Soybeans fell, poised for a second weekly decline, on speculation that a cash squeeze in China may cap economic growth and slow purchases from the world’s biggest buyer. Corn dropped.
Soybeans for delivery in November lost as much as 0.6 percent to $12.7775 a bushel on the Chicago Board of Trade, and were at $12.795 by 11:23 a.m. in Singapore. The contract is heading for a 1.4 percent drop this week after a 2.4 percent loss in the previous five-day period.
Interbank lending rates spiked in China this week to records because of a cash crunch, amid waning confidence about the prospects for the world’s second-largest economy. The rates retreated today after the monetary authority was said to have made funds available to lenders. Total net U.S. soybean export sales fell 66 percent to 161,113 metric tons in the week ending June 13 from a week earlier, Department of Agriculture data show.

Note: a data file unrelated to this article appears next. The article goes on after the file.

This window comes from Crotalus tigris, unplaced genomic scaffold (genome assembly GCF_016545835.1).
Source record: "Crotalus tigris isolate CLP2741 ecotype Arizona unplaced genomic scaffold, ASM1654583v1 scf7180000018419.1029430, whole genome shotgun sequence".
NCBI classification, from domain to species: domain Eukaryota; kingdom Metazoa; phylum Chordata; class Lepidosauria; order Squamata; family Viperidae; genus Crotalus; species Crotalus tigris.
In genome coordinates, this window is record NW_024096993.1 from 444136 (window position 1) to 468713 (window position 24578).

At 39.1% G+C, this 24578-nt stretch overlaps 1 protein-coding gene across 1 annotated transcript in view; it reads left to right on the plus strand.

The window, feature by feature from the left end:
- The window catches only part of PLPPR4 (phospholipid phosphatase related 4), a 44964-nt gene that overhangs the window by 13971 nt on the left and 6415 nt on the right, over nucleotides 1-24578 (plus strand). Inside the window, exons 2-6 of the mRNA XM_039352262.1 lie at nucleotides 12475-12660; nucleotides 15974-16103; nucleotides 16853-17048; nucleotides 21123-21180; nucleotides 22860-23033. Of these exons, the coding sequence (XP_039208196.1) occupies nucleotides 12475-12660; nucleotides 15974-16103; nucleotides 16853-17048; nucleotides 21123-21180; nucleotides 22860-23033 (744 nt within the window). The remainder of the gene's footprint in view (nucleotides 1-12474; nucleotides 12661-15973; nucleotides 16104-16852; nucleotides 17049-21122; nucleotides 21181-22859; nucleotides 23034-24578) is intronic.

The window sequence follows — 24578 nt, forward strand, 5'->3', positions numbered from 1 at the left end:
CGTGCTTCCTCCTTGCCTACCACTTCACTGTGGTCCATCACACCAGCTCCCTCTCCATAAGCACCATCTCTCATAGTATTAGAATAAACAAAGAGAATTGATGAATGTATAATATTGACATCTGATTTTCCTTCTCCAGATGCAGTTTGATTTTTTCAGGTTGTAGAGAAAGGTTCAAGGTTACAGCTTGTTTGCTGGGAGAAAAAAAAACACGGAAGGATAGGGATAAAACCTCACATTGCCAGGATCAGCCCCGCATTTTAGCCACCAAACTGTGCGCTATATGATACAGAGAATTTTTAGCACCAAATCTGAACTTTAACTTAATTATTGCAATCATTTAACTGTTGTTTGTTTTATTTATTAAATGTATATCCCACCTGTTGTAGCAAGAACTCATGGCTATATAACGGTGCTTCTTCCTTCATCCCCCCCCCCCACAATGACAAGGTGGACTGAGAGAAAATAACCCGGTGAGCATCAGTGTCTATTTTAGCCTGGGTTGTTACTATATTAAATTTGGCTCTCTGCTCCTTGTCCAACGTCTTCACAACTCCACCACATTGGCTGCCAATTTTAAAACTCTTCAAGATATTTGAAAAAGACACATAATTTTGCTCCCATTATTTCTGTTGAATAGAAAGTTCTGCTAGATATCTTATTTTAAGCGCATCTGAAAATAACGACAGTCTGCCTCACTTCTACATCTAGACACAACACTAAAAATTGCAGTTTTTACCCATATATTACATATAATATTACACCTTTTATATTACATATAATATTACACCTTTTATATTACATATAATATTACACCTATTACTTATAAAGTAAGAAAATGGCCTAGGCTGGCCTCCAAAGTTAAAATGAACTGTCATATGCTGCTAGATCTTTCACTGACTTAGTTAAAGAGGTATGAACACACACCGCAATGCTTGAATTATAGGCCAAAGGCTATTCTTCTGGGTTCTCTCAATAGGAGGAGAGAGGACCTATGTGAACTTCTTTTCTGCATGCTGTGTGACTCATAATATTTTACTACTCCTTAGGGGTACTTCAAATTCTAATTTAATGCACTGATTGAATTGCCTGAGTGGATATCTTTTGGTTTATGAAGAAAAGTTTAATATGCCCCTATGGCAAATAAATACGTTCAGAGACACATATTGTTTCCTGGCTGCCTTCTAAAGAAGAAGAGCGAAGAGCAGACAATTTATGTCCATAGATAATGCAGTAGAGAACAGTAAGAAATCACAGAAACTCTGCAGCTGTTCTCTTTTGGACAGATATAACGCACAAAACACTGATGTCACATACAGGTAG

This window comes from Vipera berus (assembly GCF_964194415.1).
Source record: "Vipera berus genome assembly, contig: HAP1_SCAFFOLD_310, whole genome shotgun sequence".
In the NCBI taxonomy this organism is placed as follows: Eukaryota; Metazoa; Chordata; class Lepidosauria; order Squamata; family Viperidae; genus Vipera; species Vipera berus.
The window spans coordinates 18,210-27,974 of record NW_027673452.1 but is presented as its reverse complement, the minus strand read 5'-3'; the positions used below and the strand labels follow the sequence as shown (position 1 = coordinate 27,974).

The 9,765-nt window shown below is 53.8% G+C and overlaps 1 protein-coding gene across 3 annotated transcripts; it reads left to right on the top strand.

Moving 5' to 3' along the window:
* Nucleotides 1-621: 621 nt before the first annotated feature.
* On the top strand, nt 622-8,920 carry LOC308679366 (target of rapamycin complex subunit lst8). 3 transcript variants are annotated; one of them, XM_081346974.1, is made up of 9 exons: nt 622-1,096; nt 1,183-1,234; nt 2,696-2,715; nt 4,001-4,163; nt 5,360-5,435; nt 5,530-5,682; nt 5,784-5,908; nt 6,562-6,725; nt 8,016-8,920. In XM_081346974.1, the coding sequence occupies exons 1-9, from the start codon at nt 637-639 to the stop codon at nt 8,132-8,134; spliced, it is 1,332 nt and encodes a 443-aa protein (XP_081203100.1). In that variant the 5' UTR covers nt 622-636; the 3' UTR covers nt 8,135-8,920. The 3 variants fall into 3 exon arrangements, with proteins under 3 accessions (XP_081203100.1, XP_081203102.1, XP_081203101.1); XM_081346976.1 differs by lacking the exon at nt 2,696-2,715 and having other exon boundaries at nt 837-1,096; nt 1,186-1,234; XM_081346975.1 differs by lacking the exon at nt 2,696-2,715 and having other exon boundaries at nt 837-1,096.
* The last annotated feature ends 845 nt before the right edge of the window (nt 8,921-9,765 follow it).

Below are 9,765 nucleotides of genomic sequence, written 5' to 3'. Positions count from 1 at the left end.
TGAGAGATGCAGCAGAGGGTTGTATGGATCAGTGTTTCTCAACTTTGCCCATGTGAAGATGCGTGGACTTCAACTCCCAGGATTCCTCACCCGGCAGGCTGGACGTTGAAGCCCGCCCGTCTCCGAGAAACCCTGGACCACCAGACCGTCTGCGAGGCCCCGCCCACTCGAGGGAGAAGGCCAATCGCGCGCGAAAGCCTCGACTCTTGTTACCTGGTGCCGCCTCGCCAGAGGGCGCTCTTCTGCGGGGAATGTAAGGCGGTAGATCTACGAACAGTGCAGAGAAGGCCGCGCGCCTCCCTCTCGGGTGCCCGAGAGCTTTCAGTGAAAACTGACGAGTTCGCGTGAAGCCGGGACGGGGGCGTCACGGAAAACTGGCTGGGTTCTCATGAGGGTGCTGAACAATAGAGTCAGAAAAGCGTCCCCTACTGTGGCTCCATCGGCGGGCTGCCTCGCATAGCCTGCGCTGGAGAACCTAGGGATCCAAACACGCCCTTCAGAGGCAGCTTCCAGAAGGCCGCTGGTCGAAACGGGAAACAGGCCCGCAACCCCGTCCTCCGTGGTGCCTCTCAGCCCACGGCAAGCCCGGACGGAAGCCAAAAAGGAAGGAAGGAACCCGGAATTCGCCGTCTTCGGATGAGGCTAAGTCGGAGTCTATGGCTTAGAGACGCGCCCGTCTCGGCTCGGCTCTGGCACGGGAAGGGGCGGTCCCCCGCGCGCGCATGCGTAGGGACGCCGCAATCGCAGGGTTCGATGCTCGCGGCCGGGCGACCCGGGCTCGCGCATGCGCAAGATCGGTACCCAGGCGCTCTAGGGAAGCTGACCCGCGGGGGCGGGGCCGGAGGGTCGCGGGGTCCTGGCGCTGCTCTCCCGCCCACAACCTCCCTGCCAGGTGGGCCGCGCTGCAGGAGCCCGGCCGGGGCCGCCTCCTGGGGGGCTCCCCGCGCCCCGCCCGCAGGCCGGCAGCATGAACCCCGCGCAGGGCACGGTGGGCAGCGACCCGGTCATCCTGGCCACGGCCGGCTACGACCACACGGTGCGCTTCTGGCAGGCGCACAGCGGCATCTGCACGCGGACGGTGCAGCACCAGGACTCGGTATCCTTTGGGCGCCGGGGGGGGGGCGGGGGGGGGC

“Weaker Chinese economic activity is raising fears for a marked slowdown in oilseed import demand this year, which in turn is weighing on prices,” Luke Mathews, a strategist at Commonwealth Bank of Australia, wrote in a report today.
Goldman Sachs Group Inc., Morgan Stanley and UBS AG have cut their 2013 growth forecasts for China as the country’s industrial output and exports slowed.
Corn for delivery in December, after the U.S. harvest, lost 0.3 percent to $5.59 a bushel, falling for a second day. Wheat for September delivery gained 0.4 percent to $7.0105 a bushel.
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